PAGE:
By 5 a.m., J Street scene turns surreal

Emcee Anthony Rizzuto strolls to the front of J Street, microphone in hand, and opens the student election festivities Wednesday night.

“Welcome to Election Night ’99,” he says in a nasal voice. His pronouncement is answered by scattered cheers and a groan from the crowd.

It’s 11:30. The night is young.

Election night is a tradition, when student candidates, campaign supporters, election officials and reporters stay up until the wildest hours of the morning to hear the results. It’s a strange event.


By 12:30, the J Street crowd has thinned. But the Red Lion is packed. Executive Vice President Jesse Strauss and Turkish Student Association President Halin Tansug are enjoying drinks at a table nestled next to the bar.

“This is better than being at J Street,” Strauss says. “I’ve learned it’s too nerve-wracking to get there before one.” He has no predictions for the night ahead. But Tansug has plenty to say, heaping praise on the election experience. He’s campaigned for various candidates.

“It’s fun,” he says. “The best part is that I know I’ll keep these friends forever. It’s been so nice.”

Across a rain-coated 21st Street, Columbian Square is littered with empty tables and pizza boxes. Rizzuto announces at 12:50 that the results should be in between 2 and 3 a.m. The few students left in J Street say they’re skeptical. The word is out that the number of write-in votes will prolong the counting. But EVP candidate Caity Leu doesn’t mind.

“I’m hanging out with my friends,” she shrugs. “I’m calm, whatever happens, happens.”


Derek Grosso enters at 1:10, riding high. His chanting supporters carry the EVP candidate into J Street. Twenty minutes later, another chanting horde arrives, this one made up of supporters of EVP candidate Cat Sadler and presidential candidate Phil Meisner. They’re the controversial candidates. Their run-ins with the JEC got them kicked off the ballot. They staged the write-in campaign that has lengthened the counting of votes.

Students are streaming into J Street at 2 a.m. A lulling rap music slithers around the room. The music is blaring out of a sound system courtesy of Ed Meinert’s crew, lingering in the back left corner. Meinert, a candidate for president, is relaxing, feet up on the table.

“I’m excited, just waiting out the storm. This is what it’s all about,” he says, pointing toward two throngs of chanting campaign supporters. “This is what campus politics and campus interaction is all about.”

Across the room, Grosso is trying to stay calm. “I’d like to sleep, the election has taken a lot out of me,” he says. “With the whole write-in campaign, you never know what’s going to happen.” He’s cut off in mid-sentence, a supporter whisks him up to the front of the room for an interview with Rizzuto.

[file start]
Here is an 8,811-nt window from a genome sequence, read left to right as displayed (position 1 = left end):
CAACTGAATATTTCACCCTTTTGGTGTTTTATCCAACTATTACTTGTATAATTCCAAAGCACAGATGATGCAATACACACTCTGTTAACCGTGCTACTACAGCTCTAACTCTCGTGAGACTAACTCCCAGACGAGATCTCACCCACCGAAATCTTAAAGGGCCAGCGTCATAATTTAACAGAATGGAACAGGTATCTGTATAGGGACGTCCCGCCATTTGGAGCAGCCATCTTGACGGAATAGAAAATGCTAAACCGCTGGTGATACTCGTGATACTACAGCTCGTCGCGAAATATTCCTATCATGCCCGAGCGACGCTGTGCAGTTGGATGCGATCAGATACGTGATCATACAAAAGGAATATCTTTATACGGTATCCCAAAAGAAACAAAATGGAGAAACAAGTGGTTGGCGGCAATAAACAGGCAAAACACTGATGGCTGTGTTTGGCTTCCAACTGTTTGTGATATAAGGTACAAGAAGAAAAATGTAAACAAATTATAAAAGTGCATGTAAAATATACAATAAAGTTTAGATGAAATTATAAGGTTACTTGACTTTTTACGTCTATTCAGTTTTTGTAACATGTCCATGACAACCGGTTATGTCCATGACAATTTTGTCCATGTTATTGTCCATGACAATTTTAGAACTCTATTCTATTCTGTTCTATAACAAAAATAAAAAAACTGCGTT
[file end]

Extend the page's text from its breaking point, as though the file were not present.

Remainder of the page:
Before he can get a word out, Sadler-Meisner supporters storm in, chanting like fans at a football game. Freshman Abby Lestition is in the middle of the ruckus, leading the cheers. It’s 2:30 and she’s been awake for two days campaigning. But her bright blue eyes reveal no fatigue.

“Tonight is the night, everything has built up,” she says through a raspy, overworked voice. “I can’t believe we’ve come this far. I want them to win so much.” The energy is still prevalent in her straining voice.

At 2:40, the rain is falling in steady spits, and presidential candidate Alexis Rice has made her way in from the wetness in a slick blue shirt. “It’s been a long two days,” she says, clutching a wade of campaign stickers. “I’d like to get some sleep.”

She was up late Tuesday night calling supporters and out early in the morning talking to voters. The campaign is in its final hours, but they’re the longest hours. “It’s going to be a long night,” she says, walking off as Grosso is carried in again amid chants of his name.

It’s 3 a.m. and no results. Rizzuto says results might not be available until 4. Most people think it’ll be 5. Cabin fever is setting in at 3:25, as Grosso and Liz Foo (both cheerleaders) lead the assembled insomniacs in a rendition of the GW fight song. The rain is turning to snow.

Sadler says she’s tired. “Exhausted, it’s been a whirlwind,” she says. “The energy in here is amazing. I can’t say enough about (our campaign supporters). We could never repay them.”

Sadler’s running mate, Meisner, is wearing a pressed white shirt, khakis, and clutching an oval yellow zucchini. Meisner says it’s a lucky zucchini that Shawn Heller gave him. Lucky vegetables? At 3:40, anything seems normal. Rizzuto declares the results will be ready in 15 minutes.

It’s a surreal scene. Five o’clock arrives and no results. The anxious candidates, jittery supporters and tired writers wait some more. Outside, snow flurries swirl and tumble.

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